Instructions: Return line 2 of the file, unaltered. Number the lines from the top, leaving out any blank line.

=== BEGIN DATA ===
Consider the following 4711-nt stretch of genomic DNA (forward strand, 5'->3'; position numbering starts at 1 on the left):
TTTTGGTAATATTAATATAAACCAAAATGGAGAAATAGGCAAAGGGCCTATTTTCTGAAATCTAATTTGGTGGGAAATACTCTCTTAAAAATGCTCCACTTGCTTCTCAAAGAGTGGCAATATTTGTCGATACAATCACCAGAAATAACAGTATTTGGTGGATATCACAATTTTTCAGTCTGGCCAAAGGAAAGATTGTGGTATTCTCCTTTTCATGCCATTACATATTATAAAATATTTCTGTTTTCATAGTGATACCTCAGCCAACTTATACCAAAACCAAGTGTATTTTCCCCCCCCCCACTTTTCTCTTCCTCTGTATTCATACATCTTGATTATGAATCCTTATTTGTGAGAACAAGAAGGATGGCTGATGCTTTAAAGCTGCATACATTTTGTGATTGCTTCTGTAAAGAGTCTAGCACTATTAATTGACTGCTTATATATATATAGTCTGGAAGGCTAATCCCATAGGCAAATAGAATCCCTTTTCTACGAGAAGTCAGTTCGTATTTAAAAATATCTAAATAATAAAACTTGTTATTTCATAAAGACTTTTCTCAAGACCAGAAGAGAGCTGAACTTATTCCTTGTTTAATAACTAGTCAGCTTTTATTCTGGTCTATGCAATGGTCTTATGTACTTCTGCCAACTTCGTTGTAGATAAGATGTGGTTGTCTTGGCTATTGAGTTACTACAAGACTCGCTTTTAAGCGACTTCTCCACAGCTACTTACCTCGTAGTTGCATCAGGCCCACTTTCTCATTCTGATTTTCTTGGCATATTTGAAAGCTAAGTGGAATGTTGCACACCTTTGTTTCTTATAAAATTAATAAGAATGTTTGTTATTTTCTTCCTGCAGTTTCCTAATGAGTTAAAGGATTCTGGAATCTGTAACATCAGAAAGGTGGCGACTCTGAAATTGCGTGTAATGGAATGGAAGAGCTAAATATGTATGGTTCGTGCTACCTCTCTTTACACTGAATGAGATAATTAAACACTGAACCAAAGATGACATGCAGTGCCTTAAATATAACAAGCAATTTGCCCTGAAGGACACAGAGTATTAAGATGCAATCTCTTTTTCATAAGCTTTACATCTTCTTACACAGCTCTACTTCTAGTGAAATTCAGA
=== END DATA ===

TTTTGGTAATATTAATATAAACCAAAATGGAGAAATAGGCAAAGGGCCTATTTTCTGAAATCTAATTTGGTGGGAAATACTCTCTTAAAAATGCTCCACTTGCTTCTCAAAGAGTGGCAATATTTGTCGATACAATCACCAGAAATAACAGTATTTGGTGGATATCACAATTTTTCAGTCTGGCCAAAGGAAAGATTGTGGTATTCTCCTTTTCATGCCATTACATATTATAAAATATTTCTGTTTTCATAGTGATACCTCAGCCAACTTATACCAAAACCAAGTGTATTTTCCCCCCCCCCACTTTTCTCTTCCTCTGTATTCATACATCTTGATTATGAATCCTTATTTGTGAGAACAAGAAGGATGGCTGATGCTTTAAAGCTGCATACATTTTGTGATTGCTTCTGTAAAGAGTCTAGCACTATTAATTGACTGCTTATATATATATAGTCTGGAAGGCTAATCCCATAGGCAAATAGAATCCCTTTTCTACGAGAAGTCAGTTCGTATTTAAAAATATCTAAATAATAAAACTTGTTATTTCATAAAGACTTTTCTCAAGACCAGAAGAGAGCTGAACTTATTCCTTGTTTAATAACTAGTCAGCTTTTATTCTGGTCTATGCAATGGTCTTATGTACTTCTGCCAACTTCGTTGTAGATAAGATGTGGTTGTCTTGGCTATTGAGTTACTACAAGACTCGCTTTTAAGCGACTTCTCCACAGCTACTTACCTCGTAGTTGCATCAGGCCCACTTTCTCATTCTGATTTTCTTGGCATATTTGAAAGCTAAGTGGAATGTTGCACACCTTTGTTTCTTATAAAATTAATAAGAATGTTTGTTATTTTCTTCCTGCAGTTTCCTAATGAGTTAAAGGATTCTGGAATCTGTAACATCAGAAAGGTGGCGACTCTGAAATTGCGTGTAATGGAATGGAAGAGCTAAATATGTATGGTTCGTGCTACCTCTCTTTACACTGAATGAGATAATTAAACACTGAACCAAAGATGACATGCAGTGCCTTAAATATAACAAGCAATTTGCCCTGAAGGACACAGAGTATTAAGATGCAATCTCTTTTTCATAAGCTTTACATCTTCTTACACAGCTCTACTTCTAGTGAAATTCAGA